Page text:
Sister Eleanor lived a full and rich life. She died of cancer at the young age of 88 on June 22 with the former principal Sister Kathy Lang, CSJ telling her that it was her time to go—the Lord was waiting.
Countless alumnae have shared their own stories and treasured memories of Sister Ellie. It was a blessing and a gift to hear them and share our own. Mine is simple, and one I think offers an important page to Sports and Spirituality.
Those who live their lives in service know the importance of the ministry of presence....showing up....tending to those you encounter in your daily life. Everyone's time and attention is a precious thing; a ministry of presence offers both. But for my family and me, Sister Eleanor's presence was found in an activity many people, including myself, do regularly: walking.
In the late afternoon/early evenings, at the conclusion of another school day and its many activities, Sister E and Sister Kathy head out and off campus to take a walk. They would walk from Carondelet through the neighborhoods adjacent to the school, along the Contra Costa Canal and occasionally into my neighborhood. My dad, once an active walker, himself, often crossed paths for a chat and conversation with both Sisters.
Sister Eleanor called my dad "Stan the man." Yes, my dad is named Stan, but the nickname was first popularized for the baseball great: Stan the Man Musial. My dad loved any association with the St. Louis Cardinal legend and anyone who would call him by the same name. I think Sister Eleanor knew this; she always had a twinkle in her eye. Her ability to be present with people was a true gift. Through her presence, she made others feel welcome, included and even special; walking allowed her to bring these gifts to many others.
The prophet Micah answers what the Lord requires of us. In Chapter 6:8, he says "to act justly, love tenderly and walk humbly with your God." I have always loved his message, both the verbs and the adjectives. In Sister Eleanor, I have a role model for all three. In the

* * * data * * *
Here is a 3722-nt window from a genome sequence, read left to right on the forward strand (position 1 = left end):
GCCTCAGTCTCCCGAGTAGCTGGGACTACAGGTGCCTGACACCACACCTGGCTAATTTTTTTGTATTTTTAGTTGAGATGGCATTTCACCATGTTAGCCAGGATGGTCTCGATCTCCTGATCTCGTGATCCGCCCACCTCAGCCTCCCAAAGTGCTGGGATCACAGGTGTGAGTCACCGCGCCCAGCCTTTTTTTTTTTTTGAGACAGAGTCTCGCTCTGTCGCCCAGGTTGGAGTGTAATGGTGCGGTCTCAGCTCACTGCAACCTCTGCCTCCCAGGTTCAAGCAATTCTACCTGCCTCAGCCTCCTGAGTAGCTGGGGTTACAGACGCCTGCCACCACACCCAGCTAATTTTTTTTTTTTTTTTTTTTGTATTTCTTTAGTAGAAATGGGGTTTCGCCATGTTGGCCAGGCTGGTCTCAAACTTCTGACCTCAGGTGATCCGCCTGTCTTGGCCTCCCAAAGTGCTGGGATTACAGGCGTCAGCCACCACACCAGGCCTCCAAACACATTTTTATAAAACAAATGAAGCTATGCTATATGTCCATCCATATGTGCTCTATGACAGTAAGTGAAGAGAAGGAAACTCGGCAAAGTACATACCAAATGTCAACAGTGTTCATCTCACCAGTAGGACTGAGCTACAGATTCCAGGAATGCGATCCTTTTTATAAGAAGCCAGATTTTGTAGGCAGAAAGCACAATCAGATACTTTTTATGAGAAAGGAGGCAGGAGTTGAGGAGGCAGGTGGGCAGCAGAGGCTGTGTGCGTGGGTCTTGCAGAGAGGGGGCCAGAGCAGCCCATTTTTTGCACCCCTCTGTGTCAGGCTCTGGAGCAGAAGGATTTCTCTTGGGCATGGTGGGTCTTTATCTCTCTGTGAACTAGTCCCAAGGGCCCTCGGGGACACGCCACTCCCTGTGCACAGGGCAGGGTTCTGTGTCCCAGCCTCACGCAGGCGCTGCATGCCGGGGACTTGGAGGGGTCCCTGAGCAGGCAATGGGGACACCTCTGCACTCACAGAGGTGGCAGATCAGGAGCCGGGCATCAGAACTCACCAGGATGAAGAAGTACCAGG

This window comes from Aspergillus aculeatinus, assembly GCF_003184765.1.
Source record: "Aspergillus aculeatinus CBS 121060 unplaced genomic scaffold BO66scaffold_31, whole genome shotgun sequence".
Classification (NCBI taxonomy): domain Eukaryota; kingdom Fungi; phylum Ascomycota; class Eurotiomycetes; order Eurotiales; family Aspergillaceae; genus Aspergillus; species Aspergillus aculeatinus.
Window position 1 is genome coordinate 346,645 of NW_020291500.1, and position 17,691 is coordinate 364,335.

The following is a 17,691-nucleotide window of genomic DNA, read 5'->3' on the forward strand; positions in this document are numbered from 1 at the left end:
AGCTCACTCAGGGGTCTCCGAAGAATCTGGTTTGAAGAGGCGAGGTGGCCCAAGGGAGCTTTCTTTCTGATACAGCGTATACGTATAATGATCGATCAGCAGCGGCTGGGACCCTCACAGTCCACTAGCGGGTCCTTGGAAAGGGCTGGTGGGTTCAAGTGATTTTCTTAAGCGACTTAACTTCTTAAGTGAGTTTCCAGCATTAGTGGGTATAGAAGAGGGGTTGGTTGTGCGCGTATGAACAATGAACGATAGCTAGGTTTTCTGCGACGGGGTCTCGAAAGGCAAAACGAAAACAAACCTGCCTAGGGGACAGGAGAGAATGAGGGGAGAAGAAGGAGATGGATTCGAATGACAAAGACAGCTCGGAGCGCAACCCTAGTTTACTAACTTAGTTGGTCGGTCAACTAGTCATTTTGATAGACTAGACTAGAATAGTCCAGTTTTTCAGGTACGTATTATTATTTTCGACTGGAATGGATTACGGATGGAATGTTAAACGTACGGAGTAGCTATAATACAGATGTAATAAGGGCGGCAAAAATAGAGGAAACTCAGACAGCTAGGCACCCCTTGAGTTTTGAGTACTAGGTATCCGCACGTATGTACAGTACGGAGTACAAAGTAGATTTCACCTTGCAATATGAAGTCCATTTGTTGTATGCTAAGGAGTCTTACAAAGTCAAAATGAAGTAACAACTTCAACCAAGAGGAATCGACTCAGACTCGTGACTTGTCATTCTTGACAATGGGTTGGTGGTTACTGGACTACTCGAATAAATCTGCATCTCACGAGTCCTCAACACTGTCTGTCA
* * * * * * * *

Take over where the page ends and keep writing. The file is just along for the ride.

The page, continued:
"Blueprint for Social Justice" Bill Quigley states.
Micah then counsels people to walk humbly with God. Not in front of, not behind, but with. That means we walk with God, but it also clearly says that God walks with us. The perspective that sees this world as evil and God as totally apart from the world would never have people walking with God. Walking with God rightly implies that we have an important and essential part to play in the transformation of this world, in partnership with God.I'd like to think Sister Eleanor and Sister Kathy walked with God—and God with them.
For those who can walk, enjoy. I hope some part of this exercise is spiritual. As a former runner, the transition to walking hasn't always been easy. But, I do appreciate how prayerful it can be. I like that I need not feel rushed. I love that it brings me outside, into my neighborhood and on the same path that Sister E once tread.
Sister Eleanor wrote her own funeral. She amended the first reading from the Book of Proverbs to reflect the message her vocation as a Sister of St. Joseph of Carondelet offered to the world. I don't think anyone who knew her would be surprised. And so I found it even more fitting that she chose one final song to be played: Frank Sinatra's "My Way." This ballad happens to be my father's favorite song. Truly, we are more connected to others than we ever really know....or than I know. I have a sneaky suspicion that's what the twinkle in her eye was trying to teach me all along.
Lastly, Sister Eleanor's legacy lives on in many ways, but the book "Valiant Women" does so through her words, her writing.
In honor of its 50th anniversary, Carondelet High School has published a book celebrating its history and the many religious and lay women and men who founded the school and have kept it thriving since 1965.
Written by Sister Eleanor Eagan, CSJ, and featuring nearly 300 photos, Valiant Women shares the history of Carondelet's founding and captures stories of sisterhood, faith, and community. The book also highlights the teachers, administrators, and students who have made Carondelet the vibrant learning environment that it is.
"This book has been a labor of love for our dear Sister Eleanor, who has been part of the Carondelet community for 34 years," said Carondelet President Bonnie Cotter. "We are so proud to share our rich history with the greater community and relive some of the poignant moments that shaped the school's identity."
I purchased "Valient Women" at the Celebration of Life for Sister Eleanor. The only cost for the book was a donation for student scholarships. I suppose when you spend your life walking with God, and God walking with you, you meet many valiant women and want to make it possible so others can walk, too.
Carondelet has lost a valiant woman, but her spirit lives...and walks on.